We are without historical or political or economic precedent to serve as guideposts. Our stabilizing traditions are atrophied; our founding institutions of law, governance, education, community, faith and virtue are withered or dead. There is little social cohesion, great moral confusion and no political consensus. And all the while a psychotic media fans the flames of insanity.

Yet, a plan for defense of the public's health and welfare must be found, a strategy for economic reconstruction must be deployed and a counter-attack must be launched in (what surely we all must now call) the "Red China War on World Health and Stability."
On the matter of bold strategies for safety, reconstruction and counter-attack, I, for one, am prepared to cut some slack, provide some praise, offer some prayer and thank God for President Trump.

read full comment
Image of Paladin
Paladin
on April 16, 2020 at 12:43:22 pm

Very good comment.
Ever since the Wealth of Nations in 1776, political and economic thinkers have been trying to explain the nature and complexity of “political economics”. But over the years the economic thinking became a specialty in its own right, and came to ignore and neglect the political elements in our economic life.
I have come to consider the economy as a network of nodes interconnected by a complex web of buy-sell transactions. Think of it as an economic “brain”, similar to those graphics showing a multitude of neurons “firing” across synapses. Each node (neuron) has a size (or height) based on the relative wealth available to the person or business represented by that node, and the thickness of the interconnections reflects the magnitude (or money velocity) of the money flows between them. With over 300 million people (with parents acting as agents for their young children), and approximately 25 million businesses (with one or more employees making economic decisions on their behalf) there are a very large number of actors (nodes). I can easily estimate that each node makes anywhere between three to thirty (or more) economic decisions per day, or 1 to 10 billion decisions (transactions) per day. Whether you have decided to open a new product line in your business, buy a new car, or once again buy the same brand of corn flakes that you always buy, each is a unique (if often repeated) event or transaction. Depending on the number and kind of participants, the number of inter-connections (links) between them varies over time, from a few dozen per day to thousands.
Trying to explain and understand this complex of interactions, motives, incentives, moods, and so on is not something that anyone should claim to have mastered without ambiguity.
Dr. Wenzel has provided one or two ways to examine this legislation and its projected impact. But he seems to have forgotten the political elements in what we are now facing. There is no mention of the concept that the government owes people compensation for the constitutional “taking” represented by the decisions and commands to close businesses, lay off workers, or try to enforce new social practices, such as wearing masks or maintaining specified distances between people while buy, selling, or recreating. I would welcome further comment on this aspect from the legally trained experts who comment here.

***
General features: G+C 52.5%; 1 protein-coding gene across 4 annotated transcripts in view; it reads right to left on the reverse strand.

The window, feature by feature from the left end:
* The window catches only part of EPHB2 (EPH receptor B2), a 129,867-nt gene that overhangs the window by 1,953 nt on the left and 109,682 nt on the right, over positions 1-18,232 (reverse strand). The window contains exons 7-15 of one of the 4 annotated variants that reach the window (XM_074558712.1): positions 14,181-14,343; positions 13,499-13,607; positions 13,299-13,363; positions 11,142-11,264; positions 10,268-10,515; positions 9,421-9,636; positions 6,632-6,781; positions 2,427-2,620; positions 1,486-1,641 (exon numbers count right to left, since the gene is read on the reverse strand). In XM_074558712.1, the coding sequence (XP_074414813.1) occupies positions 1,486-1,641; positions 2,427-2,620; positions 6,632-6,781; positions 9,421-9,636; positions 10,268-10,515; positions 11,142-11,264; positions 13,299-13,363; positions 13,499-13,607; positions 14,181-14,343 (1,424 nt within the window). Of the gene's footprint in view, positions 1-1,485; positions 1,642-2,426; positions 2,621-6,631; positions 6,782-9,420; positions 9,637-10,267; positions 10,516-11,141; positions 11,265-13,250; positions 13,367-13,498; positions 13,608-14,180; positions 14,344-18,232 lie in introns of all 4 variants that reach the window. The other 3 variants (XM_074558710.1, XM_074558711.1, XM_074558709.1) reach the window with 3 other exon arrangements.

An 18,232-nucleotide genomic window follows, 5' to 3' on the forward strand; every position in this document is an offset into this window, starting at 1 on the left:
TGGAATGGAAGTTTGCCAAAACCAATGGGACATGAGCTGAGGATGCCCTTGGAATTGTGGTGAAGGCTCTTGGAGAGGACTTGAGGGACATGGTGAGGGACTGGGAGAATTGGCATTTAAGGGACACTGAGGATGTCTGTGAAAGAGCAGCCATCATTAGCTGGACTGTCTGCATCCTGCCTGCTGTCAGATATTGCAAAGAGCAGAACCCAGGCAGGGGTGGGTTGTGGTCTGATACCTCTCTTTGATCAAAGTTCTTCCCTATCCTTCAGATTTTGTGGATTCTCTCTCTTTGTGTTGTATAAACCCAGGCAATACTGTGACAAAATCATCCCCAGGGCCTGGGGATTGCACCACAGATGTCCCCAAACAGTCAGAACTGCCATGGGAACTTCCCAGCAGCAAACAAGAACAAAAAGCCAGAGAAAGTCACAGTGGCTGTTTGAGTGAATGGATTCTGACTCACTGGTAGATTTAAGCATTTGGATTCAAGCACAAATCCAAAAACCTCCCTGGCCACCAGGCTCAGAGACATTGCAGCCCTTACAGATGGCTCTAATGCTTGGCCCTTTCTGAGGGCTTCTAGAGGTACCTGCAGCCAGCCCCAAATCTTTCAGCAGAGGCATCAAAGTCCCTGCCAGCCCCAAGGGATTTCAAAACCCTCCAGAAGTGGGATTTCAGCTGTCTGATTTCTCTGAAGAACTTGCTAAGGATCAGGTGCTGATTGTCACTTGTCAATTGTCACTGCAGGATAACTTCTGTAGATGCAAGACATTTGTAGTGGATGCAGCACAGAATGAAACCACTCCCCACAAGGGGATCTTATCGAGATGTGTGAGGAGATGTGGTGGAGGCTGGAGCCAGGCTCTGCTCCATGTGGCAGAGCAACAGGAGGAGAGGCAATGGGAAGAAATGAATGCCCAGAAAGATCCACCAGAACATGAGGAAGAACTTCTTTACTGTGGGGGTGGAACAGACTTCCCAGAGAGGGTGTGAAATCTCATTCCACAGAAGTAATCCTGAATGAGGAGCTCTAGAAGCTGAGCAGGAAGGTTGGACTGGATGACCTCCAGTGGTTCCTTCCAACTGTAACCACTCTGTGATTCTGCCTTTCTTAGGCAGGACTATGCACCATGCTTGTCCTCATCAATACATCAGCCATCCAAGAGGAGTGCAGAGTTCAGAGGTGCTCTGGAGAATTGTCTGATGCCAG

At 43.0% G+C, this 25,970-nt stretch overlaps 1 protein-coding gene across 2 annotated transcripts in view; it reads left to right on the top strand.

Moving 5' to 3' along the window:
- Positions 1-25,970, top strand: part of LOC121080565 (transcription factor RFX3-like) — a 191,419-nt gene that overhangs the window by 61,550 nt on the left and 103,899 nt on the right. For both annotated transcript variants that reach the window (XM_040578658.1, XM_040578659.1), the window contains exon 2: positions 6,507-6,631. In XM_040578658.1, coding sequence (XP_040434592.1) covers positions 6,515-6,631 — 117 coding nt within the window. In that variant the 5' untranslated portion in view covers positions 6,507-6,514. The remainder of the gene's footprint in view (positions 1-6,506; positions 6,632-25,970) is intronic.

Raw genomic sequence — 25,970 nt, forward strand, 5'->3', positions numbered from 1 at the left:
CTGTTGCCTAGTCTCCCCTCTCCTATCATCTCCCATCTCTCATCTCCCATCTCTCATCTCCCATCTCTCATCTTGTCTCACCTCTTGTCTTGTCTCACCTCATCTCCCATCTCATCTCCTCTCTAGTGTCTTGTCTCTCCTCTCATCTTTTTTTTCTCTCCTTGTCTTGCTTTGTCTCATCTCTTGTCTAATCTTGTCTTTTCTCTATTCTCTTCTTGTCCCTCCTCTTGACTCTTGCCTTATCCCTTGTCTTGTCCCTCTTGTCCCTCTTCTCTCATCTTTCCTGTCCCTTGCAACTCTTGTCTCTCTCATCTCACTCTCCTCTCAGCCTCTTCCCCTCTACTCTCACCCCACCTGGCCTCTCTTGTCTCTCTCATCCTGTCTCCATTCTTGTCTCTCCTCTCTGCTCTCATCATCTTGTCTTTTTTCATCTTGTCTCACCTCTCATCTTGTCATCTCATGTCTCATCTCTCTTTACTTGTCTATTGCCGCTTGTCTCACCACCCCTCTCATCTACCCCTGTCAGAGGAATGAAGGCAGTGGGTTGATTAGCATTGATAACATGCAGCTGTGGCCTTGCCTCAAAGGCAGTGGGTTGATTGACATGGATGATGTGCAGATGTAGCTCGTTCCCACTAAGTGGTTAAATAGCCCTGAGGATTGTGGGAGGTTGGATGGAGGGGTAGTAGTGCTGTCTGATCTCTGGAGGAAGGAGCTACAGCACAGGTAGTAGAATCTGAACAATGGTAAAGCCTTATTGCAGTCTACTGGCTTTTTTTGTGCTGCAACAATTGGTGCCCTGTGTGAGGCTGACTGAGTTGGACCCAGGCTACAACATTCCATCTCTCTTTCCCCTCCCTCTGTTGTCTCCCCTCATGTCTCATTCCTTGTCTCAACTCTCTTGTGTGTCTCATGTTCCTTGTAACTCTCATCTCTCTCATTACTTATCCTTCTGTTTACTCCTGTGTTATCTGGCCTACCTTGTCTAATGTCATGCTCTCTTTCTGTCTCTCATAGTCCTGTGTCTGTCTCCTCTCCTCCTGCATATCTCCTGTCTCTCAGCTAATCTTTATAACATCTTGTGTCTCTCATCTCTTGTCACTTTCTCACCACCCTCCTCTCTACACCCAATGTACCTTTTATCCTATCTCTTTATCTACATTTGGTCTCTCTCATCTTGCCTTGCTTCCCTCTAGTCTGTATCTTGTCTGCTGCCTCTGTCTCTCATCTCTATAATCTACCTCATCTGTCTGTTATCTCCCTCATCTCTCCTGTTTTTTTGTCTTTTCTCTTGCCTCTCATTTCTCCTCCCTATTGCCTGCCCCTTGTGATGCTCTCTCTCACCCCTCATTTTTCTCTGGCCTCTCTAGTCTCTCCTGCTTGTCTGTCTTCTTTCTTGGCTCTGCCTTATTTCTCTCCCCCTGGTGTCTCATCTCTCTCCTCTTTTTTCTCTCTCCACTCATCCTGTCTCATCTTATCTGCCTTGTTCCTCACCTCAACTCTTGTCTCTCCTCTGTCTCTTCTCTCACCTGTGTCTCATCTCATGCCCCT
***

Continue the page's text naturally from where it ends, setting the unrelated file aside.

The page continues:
But the core decision to close down our economic activity was really a political one, rather than an economic one, so perhaps political remedies are also required as a complement to the economic ones. Given our current level of political partisanship and division, it is not clear that even a crisis as serious as this one will grant us the ability to bridge our differences in the political arena.

read full comment
Image of R2L
R2L
on April 16, 2020 at 15:02:40 pm

On the matter you raise of constitutional considerations affecting governments' domestic responses to the Wuhan Virus you may appreciate hearing a very recent Federalist Society podcast featuring noted NYU Law Prof Richard Epstein:
https://fedsoc.org/events/viral-menace-and-civil-liberties

read full comment
Image of Paladin
Paladin
on April 18, 2020 at 01:26:41 am

This is a very thoughtful piece, and correct. I only differ on one thing - criterion 3, “bailout relief” for those injured in govt mandated shutdowns, is essential and will have to (i) large, (ii) short term. The unemployment rate simply from shutdown is likely to go to 20% or higher, and if prolonged more than a month will lead to missed rent, mortgage, and loan payments, which in turn will trigger upstream financial failures. And surveys from NBER, NABE, JD Power, and the U.S.Chamber of Commerce suggest that permanent failures of a quarter of small businesses will be seen after a little over a month and the rate of failure accelerates after that. A substantial part of the economy has been turned off, and after a couple of months won’t be there to turn back on. “Bailouts” simply keep individuals and firms from financial ruin during the period they are forbidden to work or their supply chain is shut down.

This can only be a very short term “solution,” though, because all it does is spread the losses over everyone; it’s destructive but less destructive than facing a year or more of 30% unemployment.

The human damage from an extended shutdown would be worse than from coronavirus, so the real solution is Dr. Wenzel’s “criterion 2,” stat.

read full comment
Image of Charles N.Steele
Charles N.Steele

Law & Liberty welcomes civil and lively discussion of its articles. Abusive comments will not be tolerated. We reserve the right to delete comments - or ban users - without notification or explanation.

Related

Steve Mnuchin Jay Powell

Meet the New Boss

The CARES Act makes Treasury Secretary Steven Mnuchin one of the most prolific dispensers of financial assistance in the history of the world.